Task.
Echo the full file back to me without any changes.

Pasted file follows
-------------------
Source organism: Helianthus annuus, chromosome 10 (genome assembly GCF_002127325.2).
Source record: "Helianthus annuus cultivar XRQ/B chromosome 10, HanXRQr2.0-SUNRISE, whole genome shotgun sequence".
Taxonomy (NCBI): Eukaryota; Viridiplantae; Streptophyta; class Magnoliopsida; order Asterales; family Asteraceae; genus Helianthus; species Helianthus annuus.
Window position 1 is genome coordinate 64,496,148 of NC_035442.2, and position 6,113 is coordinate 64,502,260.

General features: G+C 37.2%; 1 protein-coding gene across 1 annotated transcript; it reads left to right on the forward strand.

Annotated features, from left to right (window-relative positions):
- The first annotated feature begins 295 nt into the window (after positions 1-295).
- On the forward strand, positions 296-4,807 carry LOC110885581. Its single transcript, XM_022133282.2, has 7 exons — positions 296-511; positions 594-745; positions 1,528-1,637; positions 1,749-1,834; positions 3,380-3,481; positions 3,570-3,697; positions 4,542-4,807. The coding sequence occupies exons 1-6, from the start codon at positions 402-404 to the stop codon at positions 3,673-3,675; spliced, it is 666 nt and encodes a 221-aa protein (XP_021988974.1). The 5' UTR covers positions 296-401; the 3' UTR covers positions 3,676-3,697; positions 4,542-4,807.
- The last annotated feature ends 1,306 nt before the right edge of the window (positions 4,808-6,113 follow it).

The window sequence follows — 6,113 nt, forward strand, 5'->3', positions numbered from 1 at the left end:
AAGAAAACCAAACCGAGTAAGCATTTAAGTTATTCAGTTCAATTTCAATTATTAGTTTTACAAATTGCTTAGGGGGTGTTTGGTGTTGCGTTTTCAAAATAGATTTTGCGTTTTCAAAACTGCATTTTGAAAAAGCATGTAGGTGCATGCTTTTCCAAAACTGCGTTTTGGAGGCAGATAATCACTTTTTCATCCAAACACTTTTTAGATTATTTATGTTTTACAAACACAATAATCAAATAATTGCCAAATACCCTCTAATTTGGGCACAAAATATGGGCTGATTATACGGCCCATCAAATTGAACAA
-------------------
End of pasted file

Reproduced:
Source organism: Helianthus annuus, chromosome 10 (genome assembly GCF_002127325.2).
Source record: "Helianthus annuus cultivar XRQ/B chromosome 10, HanXRQr2.0-SUNRISE, whole genome shotgun sequence".
Taxonomy (NCBI): Eukaryota; Viridiplantae; Streptophyta; class Magnoliopsida; order Asterales; family Asteraceae; genus Helianthus; species Helianthus annuus.
Window position 1 is genome coordinate 64,496,148 of NC_035442.2, and position 6,113 is coordinate 64,502,260.

General features: G+C 37.2%; 1 protein-coding gene across 1 annotated transcript; it reads left to right on the forward strand.

Annotated features, from left to right (window-relative positions):
- The first annotated feature begins 295 nt into the window (after positions 1-295).
- On the forward strand, positions 296-4,807 carry LOC110885581. Its single transcript, XM_022133282.2, has 7 exons — positions 296-511; positions 594-745; positions 1,528-1,637; positions 1,749-1,834; positions 3,380-3,481; positions 3,570-3,697; positions 4,542-4,807. The coding sequence occupies exons 1-6, from the start codon at positions 402-404 to the stop codon at positions 3,673-3,675; spliced, it is 666 nt and encodes a 221-aa protein (XP_021988974.1). The 5' UTR covers positions 296-401; the 3' UTR covers positions 3,676-3,697; positions 4,542-4,807.
- The last annotated feature ends 1,306 nt before the right edge of the window (positions 4,808-6,113 follow it).

The window sequence follows — 6,113 nt, forward strand, 5'->3', positions numbered from 1 at the left end:
AAGAAAACCAAACCGAGTAAGCATTTAAGTTATTCAGTTCAATTTCAATTATTAGTTTTACAAATTGCTTAGGGGGTGTTTGGTGTTGCGTTTTCAAAATAGATTTTGCGTTTTCAAAACTGCATTTTGAAAAAGCATGTAGGTGCATGCTTTTCCAAAACTGCGTTTTGGAGGCAGATAATCACTTTTTCATCCAAACACTTTTTAGATTATTTATGTTTTACAAACACAATAATCAAATAATTGCCAAATACCCTCTAATTTGGGCACAAAATATGGGCTGATTATACGGCCCATCAAATTGAACAA